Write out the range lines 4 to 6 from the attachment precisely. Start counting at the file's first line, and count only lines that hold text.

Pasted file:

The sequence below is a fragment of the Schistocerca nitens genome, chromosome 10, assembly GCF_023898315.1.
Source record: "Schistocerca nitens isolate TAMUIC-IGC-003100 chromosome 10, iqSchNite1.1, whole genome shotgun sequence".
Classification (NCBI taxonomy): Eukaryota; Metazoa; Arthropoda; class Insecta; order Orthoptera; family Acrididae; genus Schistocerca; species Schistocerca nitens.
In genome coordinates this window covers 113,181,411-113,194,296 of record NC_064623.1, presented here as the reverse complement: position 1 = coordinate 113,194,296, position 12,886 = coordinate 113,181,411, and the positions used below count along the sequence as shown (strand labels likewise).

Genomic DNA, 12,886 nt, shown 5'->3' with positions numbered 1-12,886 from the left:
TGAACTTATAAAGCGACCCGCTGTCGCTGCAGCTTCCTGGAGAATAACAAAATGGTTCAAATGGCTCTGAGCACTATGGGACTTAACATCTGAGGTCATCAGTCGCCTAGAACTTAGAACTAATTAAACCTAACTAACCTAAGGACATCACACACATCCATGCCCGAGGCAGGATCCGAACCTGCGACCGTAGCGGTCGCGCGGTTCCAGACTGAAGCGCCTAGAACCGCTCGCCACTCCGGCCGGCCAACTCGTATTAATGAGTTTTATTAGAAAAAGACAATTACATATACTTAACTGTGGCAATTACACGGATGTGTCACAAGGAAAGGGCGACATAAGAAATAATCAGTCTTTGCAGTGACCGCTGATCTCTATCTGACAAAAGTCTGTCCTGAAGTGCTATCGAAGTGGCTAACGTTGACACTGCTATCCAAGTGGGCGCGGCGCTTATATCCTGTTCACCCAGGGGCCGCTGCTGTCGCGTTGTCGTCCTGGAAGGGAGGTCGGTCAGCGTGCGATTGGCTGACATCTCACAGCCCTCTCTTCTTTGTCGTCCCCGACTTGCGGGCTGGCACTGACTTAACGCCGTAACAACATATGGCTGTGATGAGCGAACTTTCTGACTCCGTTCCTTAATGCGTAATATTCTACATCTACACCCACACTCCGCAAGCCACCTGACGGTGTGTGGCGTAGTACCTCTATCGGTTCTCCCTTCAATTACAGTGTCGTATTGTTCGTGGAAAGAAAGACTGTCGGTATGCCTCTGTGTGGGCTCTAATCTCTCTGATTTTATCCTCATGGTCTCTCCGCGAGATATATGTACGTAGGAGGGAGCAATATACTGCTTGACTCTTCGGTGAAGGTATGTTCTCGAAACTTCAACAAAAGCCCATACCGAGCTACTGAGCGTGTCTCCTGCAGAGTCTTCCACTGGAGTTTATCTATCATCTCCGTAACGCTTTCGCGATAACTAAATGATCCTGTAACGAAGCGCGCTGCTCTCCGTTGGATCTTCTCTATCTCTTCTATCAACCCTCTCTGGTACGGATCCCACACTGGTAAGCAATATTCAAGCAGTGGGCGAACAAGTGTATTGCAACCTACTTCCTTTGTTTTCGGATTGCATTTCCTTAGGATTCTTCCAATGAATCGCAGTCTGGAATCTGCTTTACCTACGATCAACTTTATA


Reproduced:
In genome coordinates this window covers 113,181,411-113,194,296 of record NC_064623.1, presented here as the reverse complement: position 1 = coordinate 113,194,296, position 12,886 = coordinate 113,181,411, and the positions used below count along the sequence as shown (strand labels likewise).

Genomic DNA, 12,886 nt, shown 5'->3' with positions numbered 1-12,886 from the left:
TGAACTTATAAAGCGACCCGCTGTCGCTGCAGCTTCCTGGAGAATAACAAAATGGTTCAAATGGCTCTGAGCACTATGGGACTTAACATCTGAGGTCATCAGTCGCCTAGAACTTAGAACTAATTAAACCTAACTAACCTAAGGACATCACACACATCCATGCCCGAGGCAGGATCCGAACCTGCGACCGTAGCGGTCGCGCGGTTCCAGACTGAAGCGCCTAGAACCGCTCGCCACTCCGGCCGGCCAACTCGTATTAATGAGTTTTATTAGAAAAAGACAATTACATATACTTAACTGTGGCAATTACACGGATGTGTCACAAGGAAAGGGCGACATAAGAAATAATCAGTCTTTGCAGTGACCGCTGATCTCTATCTGACAAAAGTCTGTCCTGAAGTGCTATCGAAGTGGCTAACGTTGACACTGCTATCCAAGTGGGCGCGGCGCTTATATCCTGTTCACCCAGGGGCCGCTGCTGTCGCGTTGTCGTCCTGGAAGGGAGGTCGGTCAGCGTGCGATTGGCTGACATCTCACAGCCCTCTCTTCTTTGTCGTCCCCGACTTGCGGGCTGGCACTGACTTAACGCCGTAACAACATATGGCTGTGATGAGCGAACTTTCTGACTCCGTTCCTTAATGCGTAATATTCTACATCTACACCCACACTCCGCAAGCCACCTGACGGTGTGTGGCGTAGTACCTCTATCGGTTCTCCCTTCAATTACAGTGTCGTATTGTTCGTGGAAAGAAAGACTGTCGGTATGCCTCTGTGTGGGCTCTAATCTCTCTGATTTTATCCTCATGGTCTCTCCGCGAGATATATGTACGTAGGAGGGAGCAATATACTGCTTGACTCTTCGGTGAAGGTATGTTCTCGAAACTTCAACAAAAGCCCATACCGAGCTACTGAGCGTGTCTCCTGCAGAGTCTTCCACTGGAGTTTATCTATCATCTCCGTAACGCTTTCGCGATAACTAAATGATCCTGTAACGAAGCGCGCTGCTCTCCGTTGGATCTTCTCTATCTCTTCTATCAACCCTCTCTGGTACGGATCCCACACTGGTAAGCAATATTCAAGCAGTGGGCGAACAAGTGTATTGCAACCTACTTCCTTTGTTTTCGGATTGCATTTCCTTAGGATTCTTCCAATGAATCGCAGTCTGGAATCTGCTTTACCTACGATCAACTTTATA